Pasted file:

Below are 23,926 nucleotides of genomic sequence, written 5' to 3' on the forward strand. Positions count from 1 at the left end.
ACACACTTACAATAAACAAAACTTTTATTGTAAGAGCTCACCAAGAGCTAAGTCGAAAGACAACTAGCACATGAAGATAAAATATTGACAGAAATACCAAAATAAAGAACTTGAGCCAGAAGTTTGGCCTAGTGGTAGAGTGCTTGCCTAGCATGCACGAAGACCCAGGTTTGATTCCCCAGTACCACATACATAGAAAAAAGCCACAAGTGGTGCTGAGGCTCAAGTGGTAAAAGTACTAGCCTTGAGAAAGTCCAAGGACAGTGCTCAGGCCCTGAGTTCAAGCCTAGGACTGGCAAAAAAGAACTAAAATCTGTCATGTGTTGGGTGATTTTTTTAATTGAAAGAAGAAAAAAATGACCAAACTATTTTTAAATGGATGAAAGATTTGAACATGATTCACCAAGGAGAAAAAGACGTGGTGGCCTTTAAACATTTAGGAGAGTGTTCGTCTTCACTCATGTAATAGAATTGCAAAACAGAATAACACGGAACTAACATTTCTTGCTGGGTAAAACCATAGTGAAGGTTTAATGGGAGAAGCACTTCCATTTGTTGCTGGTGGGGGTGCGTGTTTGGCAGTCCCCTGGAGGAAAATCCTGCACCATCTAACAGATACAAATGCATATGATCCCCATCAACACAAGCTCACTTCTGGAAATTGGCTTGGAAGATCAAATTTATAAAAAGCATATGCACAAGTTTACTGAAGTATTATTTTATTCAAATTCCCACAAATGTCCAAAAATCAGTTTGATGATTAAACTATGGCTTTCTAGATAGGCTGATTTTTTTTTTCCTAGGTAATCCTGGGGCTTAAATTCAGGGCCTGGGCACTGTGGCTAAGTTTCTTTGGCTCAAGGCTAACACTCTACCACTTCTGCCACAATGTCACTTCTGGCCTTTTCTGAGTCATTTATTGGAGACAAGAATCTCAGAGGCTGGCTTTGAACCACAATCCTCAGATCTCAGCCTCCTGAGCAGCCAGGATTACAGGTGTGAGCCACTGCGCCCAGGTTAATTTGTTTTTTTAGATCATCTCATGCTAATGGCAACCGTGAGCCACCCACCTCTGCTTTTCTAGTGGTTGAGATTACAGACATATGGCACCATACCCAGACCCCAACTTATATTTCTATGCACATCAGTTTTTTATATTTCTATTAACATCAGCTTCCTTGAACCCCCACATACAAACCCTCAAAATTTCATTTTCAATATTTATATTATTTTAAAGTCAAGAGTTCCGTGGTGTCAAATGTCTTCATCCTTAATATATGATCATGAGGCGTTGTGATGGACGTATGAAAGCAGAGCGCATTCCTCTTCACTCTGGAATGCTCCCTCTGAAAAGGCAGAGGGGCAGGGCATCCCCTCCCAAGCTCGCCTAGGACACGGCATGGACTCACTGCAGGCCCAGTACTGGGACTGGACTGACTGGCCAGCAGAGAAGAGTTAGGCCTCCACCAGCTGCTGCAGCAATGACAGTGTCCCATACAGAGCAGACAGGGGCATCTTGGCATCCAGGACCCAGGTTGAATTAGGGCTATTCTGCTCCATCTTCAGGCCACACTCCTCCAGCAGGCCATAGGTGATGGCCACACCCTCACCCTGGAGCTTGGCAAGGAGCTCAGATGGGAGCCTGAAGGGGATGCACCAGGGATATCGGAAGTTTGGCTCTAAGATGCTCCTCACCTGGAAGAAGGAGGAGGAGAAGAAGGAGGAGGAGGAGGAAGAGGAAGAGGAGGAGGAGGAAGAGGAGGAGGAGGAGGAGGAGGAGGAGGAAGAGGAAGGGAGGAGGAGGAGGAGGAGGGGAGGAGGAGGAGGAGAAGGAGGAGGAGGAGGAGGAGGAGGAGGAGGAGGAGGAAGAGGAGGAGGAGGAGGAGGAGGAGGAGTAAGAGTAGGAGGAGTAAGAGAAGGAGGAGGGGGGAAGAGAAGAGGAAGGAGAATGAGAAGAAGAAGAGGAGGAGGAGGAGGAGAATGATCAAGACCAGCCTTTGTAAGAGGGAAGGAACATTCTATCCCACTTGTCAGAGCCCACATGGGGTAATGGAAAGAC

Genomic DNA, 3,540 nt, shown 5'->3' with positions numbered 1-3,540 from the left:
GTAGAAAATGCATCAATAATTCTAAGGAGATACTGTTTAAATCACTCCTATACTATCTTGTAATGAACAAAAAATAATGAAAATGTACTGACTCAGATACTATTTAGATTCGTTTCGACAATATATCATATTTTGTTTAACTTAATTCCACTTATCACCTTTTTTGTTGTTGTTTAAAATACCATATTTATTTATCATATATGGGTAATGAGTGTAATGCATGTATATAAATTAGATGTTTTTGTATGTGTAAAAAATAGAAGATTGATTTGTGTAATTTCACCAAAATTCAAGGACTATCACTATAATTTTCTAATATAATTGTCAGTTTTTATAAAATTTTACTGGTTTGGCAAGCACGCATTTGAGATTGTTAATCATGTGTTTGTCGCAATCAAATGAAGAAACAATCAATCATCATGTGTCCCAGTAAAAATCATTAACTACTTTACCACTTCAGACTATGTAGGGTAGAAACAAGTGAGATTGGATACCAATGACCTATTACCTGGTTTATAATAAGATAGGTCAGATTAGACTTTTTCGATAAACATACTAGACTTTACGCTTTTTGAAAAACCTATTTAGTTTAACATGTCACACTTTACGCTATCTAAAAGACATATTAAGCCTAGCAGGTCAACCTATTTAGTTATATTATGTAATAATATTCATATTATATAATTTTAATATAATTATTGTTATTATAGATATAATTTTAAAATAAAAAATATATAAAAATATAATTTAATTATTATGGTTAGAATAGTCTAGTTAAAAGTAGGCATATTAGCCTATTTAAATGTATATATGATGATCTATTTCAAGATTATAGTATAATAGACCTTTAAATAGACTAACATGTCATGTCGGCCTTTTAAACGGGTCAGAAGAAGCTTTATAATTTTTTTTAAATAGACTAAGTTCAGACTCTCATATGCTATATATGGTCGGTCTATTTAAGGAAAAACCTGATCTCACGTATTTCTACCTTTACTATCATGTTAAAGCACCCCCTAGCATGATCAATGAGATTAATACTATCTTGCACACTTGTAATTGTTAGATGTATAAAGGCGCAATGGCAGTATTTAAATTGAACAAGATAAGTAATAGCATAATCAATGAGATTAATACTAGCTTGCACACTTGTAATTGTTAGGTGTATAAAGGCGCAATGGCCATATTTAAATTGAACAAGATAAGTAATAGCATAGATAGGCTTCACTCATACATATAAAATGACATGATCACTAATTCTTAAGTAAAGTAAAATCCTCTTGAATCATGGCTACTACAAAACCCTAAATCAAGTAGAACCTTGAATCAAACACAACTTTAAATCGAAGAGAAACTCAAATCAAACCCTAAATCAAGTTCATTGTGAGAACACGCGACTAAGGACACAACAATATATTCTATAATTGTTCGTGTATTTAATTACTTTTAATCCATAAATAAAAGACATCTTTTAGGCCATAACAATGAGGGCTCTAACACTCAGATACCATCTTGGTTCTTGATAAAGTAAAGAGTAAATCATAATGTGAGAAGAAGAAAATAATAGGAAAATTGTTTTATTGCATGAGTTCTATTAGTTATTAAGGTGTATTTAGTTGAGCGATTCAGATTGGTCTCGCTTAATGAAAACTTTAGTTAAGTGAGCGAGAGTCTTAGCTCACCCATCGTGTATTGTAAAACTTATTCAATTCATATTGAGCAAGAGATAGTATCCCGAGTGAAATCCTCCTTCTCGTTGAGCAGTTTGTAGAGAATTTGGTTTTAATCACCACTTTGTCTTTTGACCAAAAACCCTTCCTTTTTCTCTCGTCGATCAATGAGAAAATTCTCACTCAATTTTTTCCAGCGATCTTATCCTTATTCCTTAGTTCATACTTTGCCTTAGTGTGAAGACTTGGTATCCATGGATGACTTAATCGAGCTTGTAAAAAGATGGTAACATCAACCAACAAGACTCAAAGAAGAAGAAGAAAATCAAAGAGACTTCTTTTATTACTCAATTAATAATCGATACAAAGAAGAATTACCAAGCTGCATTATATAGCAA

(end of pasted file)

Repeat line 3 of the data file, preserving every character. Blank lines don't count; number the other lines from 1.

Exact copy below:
Genomic DNA, 3,540 nt, shown 5'->3' with positions numbered 1-3,540 from the left: